Go Beyond “Thank You” and Show Gratitude
The number one reason donors stop giving to an organization is because of the way they were (or weren’t) treated. Do you send thank you / acknowledgement letters that include various iterations of “thank you” multiple times? And do you send those letters within 72 hours? If so, good for you! But sometimes this just isn’t enough.
When someone chooses to give to your organization for the first time they have already shown an affinity toward your mission and are looking to engage on a deeper level. You are now taking this donor on a journey. No matter the size of the gift, donors want to know their contribution matters. The next time they hear from you shouldn’t be when you’re asking for another gift.
I know you’re busy. But remember, it takes far fewer resources to keep a donor than it does to obtain a new one. So, what can you do? Show gratitude.
Here are a few basic tips for making your donors feels special without breaking the bank or overloading staff.
1. Stop talking about you and start talking about them. Craft correspondence that singles out your donor’s impact.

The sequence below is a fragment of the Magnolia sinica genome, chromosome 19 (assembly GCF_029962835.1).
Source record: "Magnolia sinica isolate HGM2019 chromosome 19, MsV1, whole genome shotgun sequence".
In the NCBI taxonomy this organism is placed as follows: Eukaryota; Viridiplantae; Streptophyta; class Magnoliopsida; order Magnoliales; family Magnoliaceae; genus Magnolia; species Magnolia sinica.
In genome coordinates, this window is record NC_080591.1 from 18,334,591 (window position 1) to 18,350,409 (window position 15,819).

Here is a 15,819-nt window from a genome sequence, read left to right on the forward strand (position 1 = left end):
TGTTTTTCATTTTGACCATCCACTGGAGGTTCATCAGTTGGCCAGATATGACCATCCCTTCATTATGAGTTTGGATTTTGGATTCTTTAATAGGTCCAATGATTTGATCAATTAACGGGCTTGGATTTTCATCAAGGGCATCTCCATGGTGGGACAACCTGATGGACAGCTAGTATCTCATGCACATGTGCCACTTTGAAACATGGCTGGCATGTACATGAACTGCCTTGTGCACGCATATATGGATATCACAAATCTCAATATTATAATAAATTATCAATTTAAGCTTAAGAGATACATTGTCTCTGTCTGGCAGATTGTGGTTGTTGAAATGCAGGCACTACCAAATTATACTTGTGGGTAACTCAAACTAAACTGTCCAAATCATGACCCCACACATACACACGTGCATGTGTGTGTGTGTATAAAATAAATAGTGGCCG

· “Because of you 200 children won’t go to bed hungry.”
· “An entire village now has fresh water thanks to you.”
· “Your gift made it possible for young adults like Jane to focus on going to school rather than how to pay for it.”
2. Report back. You’ve sent the acknowledgement letter and used the word “you” ten times! Good job! Now what? Send a follow up communication letting your donors know how their gift was used or its impact. Use visuals. Show happy faces. Recognize those who gave. People love to see their name in print.
3. Invite donors to a “look-see.” Give them a behind the scenes tour of a project, program, or facility. This costs you nothing but time. Is your program half way around the world? How about a video tour? There are many affordable options out there like ThankView that let you bring your donors in and see their impact.
4. Pick up the phone. Yes, we’ve already established that you are busy. Use your volunteers, board members, and program staff to help. Many nonprofits have established minimum giving levels that then trigger phone calls. Studies have shown that donors who receive phone call thank yous are not only more likely to donate again, they will on average donate 30% more the next time they give. Just think what might happen if you randomly selected an additional 10 people to call and thank.
Thanking donors and showing gratitude shouldn’t feel like a chore. Remember, they’ve already made a commitment to your organization and are interested in helping you succeed. This is your chance to create a more meaningful connection between your mission, your donor, and you!